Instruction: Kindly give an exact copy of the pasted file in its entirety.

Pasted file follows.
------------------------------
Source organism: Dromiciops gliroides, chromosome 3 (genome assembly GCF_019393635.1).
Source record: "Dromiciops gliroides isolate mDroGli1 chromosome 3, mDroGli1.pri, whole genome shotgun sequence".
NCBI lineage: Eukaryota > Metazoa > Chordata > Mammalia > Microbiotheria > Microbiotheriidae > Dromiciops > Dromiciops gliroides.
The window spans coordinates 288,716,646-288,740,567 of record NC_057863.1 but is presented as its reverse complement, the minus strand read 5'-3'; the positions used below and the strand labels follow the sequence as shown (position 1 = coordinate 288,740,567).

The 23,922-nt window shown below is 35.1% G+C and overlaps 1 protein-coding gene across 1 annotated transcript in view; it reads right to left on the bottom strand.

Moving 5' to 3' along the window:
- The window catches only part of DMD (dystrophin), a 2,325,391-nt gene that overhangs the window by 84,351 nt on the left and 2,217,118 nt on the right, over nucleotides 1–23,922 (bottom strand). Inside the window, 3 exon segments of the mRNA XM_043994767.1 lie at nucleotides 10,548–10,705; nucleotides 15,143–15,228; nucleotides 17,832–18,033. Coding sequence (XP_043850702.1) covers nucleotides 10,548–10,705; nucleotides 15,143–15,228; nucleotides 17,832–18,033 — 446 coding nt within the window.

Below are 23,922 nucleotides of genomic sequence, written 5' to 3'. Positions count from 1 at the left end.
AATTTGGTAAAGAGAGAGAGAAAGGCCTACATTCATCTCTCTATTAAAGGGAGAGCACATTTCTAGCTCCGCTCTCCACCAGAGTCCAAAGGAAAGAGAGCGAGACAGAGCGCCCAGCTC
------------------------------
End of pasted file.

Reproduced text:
Source organism: Dromiciops gliroides, chromosome 3 (genome assembly GCF_019393635.1).
Source record: "Dromiciops gliroides isolate mDroGli1 chromosome 3, mDroGli1.pri, whole genome shotgun sequence".
NCBI lineage: Eukaryota > Metazoa > Chordata > Mammalia > Microbiotheria > Microbiotheriidae > Dromiciops > Dromiciops gliroides.
The window spans coordinates 288,716,646-288,740,567 of record NC_057863.1 but is presented as its reverse complement, the minus strand read 5'-3'; the positions used below and the strand labels follow the sequence as shown (position 1 = coordinate 288,740,567).

The 23,922-nt window shown below is 35.1% G+C and overlaps 1 protein-coding gene across 1 annotated transcript in view; it reads right to left on the bottom strand.

Moving 5' to 3' along the window:
- The window catches only part of DMD (dystrophin), a 2,325,391-nt gene that overhangs the window by 84,351 nt on the left and 2,217,118 nt on the right, over nucleotides 1–23,922 (bottom strand). Inside the window, 3 exon segments of the mRNA XM_043994767.1 lie at nucleotides 10,548–10,705; nucleotides 15,143–15,228; nucleotides 17,832–18,033. Coding sequence (XP_043850702.1) covers nucleotides 10,548–10,705; nucleotides 15,143–15,228; nucleotides 17,832–18,033 — 446 coding nt within the window.

Below are 23,922 nucleotides of genomic sequence, written 5' to 3'. Positions count from 1 at the left end.
AATTTGGTAAAGAGAGAGAGAAAGGCCTACATTCATCTCTCTATTAAAGGGAGAGCACATTTCTAGCTCCGCTCTCCACCAGAGTCCAAAGGAAAGAGAGCGAGACAGAGCGCCCAGCTC